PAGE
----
Basketball Hall of Famer Dominique Wilkins, who turns 57, was known as the “Human Highlight Film” during his career, since he was one of the best dunkers in the NBA.  The nine-time NBA All-Star spent most of his career with the Atlanta Hawks.  Boxing great Joe Frazier (1944-2011) celebrated his birthday just two days after his rival George Foreman.  Frazier won an Olympic gold medal in 1964, and was world heavyweight champion from 1970-73 (when he lost the title to Foreman).  Aside from his bouts with Foreman, he was known for two classic fights with Muhammad Ali, the “Fight of the Century” and the “Thrilla in Manilla.”

Music birthdays include Tex Ritter (1905-1974), who had a little-bit-of-everything but had the most success as a country singer, with several hits in the 1940s.  Today he is probably most remembered for being John Ritter’s father and for singing the theme song to High NoonGlenn Yarbrough (1930-2016) was a familiar face in the folk music world, as part of the trio The Limeliters and then as a solo act.  His mid-sixties hit “Baby the Rain Must Fall” reached #12 on the Hot 100.  Ray Price (1926-2013) was another country star, a two-time Grammy winner who had a long string of hits on the country charts; one of his Grammys was for “For the Good Times,” which was his biggest crossover hit as well.  Rob Zombie, who turns 52, has dabbled in film, but is best known as a heavy metal artist, first with the band White Zombie, then as a solo artist.  Zayn Malik, who is turning 24, was one of the original members of the British boy band One Direction; since he left the band, his initial solo album Mine of Mine, and the single “Pillowtalk,” have both reached #1 in the US and the UK.  Victoria “Pixie” Lott, who celebrates her 26th, has had considerable success as a pop singer in the UK.  Melanie Chisholm, aka Mel  C or Sporty Spice of the Spice Girls, turns 43 today.

Ira Hayes (1923-1955) was famous not for writing or singing songs but by being the subject of one.  The Pima Native American who was among the US Marines famous for raising the US flag on Iwo Jima in 1945, and after his death was the subject of Peter LaFarge’s “The Ballad of Ira Hayes.”  Adam Beach played Hayes in Flags of Our Fathers.

Charles Perrault (1628-1703) was the first prominent author of fairy tales, author of The Sleeping Beauty, Puss in Boots, and many more.  Jack London (1876-1916) was most famous for his Klondike Gold Rush fiction such as The Call of the Wild and White Fang; he also wrote The Sea Wolf and was a pioneering writer of science fiction.  Walter Mosley, who celebrates his 65th, is the author of a variety of fiction, but most notably the fourteen historical mysteries featuring African-American private eye Easy Rawlins, beginning with Devil in a Blue DressHaruki Murakami, who is turning 68, has written acclaimed books like The Wind-Up Bird Chronicle and Kafka on the ShoreJeff Bezos, who turns 53, is known not for writing books but, as readers probably know, for selling them (and a whole lot of other stuff) as the founder and CEO of Amazon.com.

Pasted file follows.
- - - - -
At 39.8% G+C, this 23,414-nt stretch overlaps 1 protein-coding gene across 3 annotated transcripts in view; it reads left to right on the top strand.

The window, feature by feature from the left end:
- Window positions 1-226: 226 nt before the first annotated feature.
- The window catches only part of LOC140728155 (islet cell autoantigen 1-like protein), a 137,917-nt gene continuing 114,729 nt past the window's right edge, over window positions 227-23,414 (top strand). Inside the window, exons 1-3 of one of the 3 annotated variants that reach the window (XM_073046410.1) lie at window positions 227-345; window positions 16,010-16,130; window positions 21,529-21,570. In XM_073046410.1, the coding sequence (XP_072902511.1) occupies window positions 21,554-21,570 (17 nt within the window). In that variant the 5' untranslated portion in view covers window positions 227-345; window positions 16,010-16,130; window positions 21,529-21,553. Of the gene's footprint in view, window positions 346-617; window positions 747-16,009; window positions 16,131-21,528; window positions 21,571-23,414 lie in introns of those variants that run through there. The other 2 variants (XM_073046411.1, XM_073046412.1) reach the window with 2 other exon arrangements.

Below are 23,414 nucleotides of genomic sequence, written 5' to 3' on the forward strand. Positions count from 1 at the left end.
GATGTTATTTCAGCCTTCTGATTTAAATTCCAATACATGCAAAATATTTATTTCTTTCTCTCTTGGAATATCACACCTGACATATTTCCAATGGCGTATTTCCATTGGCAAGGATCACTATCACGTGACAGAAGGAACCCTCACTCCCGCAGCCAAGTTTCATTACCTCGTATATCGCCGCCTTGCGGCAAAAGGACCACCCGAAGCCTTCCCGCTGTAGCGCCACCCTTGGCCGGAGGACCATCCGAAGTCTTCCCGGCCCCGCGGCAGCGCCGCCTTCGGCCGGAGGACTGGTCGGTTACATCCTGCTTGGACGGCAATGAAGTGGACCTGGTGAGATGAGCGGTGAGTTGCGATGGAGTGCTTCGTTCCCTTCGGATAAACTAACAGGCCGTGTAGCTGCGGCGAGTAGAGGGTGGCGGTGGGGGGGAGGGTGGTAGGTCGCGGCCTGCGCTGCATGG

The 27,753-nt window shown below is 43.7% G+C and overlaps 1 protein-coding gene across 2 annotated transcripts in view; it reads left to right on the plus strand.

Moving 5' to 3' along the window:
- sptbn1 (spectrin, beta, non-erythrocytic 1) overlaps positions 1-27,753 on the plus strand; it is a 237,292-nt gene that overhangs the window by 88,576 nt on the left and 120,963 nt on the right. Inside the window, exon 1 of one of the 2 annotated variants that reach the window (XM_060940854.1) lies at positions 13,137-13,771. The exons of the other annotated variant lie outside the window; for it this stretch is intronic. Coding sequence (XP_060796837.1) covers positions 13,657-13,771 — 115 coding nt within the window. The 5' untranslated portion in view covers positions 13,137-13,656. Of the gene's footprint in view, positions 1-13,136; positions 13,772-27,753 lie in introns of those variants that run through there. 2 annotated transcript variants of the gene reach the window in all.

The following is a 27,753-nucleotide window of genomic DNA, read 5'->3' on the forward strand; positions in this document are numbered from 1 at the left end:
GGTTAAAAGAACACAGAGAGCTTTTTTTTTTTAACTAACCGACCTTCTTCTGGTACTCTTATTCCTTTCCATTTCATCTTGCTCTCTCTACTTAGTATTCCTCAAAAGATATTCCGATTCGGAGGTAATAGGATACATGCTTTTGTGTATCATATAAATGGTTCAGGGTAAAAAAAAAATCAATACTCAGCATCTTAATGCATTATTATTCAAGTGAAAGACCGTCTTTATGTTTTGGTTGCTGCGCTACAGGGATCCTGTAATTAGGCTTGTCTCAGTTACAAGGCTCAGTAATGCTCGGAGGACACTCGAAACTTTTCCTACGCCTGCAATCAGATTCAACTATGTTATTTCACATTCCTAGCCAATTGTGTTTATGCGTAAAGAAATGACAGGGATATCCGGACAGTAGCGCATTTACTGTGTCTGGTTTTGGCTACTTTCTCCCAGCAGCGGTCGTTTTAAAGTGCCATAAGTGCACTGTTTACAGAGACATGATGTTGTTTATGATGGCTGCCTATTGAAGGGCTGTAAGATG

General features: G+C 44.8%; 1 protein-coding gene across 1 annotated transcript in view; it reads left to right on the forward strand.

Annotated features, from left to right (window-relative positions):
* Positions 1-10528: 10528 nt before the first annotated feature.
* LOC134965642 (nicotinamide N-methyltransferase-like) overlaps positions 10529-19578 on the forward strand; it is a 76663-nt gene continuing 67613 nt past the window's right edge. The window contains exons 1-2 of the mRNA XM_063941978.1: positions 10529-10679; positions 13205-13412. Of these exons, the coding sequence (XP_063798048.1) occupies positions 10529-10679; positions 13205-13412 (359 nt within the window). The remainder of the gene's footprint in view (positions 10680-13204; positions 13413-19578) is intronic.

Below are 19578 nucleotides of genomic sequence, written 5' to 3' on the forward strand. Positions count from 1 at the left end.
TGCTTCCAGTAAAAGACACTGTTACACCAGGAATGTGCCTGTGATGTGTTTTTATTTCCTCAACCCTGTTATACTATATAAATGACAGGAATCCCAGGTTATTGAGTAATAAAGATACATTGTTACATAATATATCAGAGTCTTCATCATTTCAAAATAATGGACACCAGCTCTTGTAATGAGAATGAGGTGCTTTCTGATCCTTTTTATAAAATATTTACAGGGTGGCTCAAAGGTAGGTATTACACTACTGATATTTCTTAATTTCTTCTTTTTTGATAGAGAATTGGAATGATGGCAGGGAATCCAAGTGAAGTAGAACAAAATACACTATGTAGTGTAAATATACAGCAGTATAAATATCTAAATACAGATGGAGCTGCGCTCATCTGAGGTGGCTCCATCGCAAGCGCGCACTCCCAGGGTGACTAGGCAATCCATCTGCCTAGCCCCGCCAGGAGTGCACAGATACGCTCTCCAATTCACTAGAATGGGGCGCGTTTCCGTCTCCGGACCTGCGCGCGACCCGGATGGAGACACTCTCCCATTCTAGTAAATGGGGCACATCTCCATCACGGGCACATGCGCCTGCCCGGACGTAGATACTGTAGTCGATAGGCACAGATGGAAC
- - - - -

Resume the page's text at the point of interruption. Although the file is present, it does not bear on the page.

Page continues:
Two of the most famous, or if you prefer, infamous, names in talk radio share today as a birthday: Howard Stern is turning 63 today, while Rush Limbaugh is 66.

If today is your birthday, congratulations on sharing your big day with these notable names.  Birthday wishes to everyone celebrating a big day today.  Come back tomorrow for more celebrity birthdays.

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Posted on January 12, 2017, in Celebrity Birthdays and tagged , , , , , , , , , . Bookmark the permalink. 5 Comments.

  1. If you search for Kirstie Alley here, you get some interesting results. Today’s article, of course, comes up first. After that, you get a couple of the Movieline articles, a pair of the Razzies writeups, a couple of pieces on Star Trek—and a whole bunch of WTHH articles.

    Liked by 1 person

    • I’m going to say, I love the search function. WordPress can have some funky issues from time to time, but the search function rocks. I use it all the time.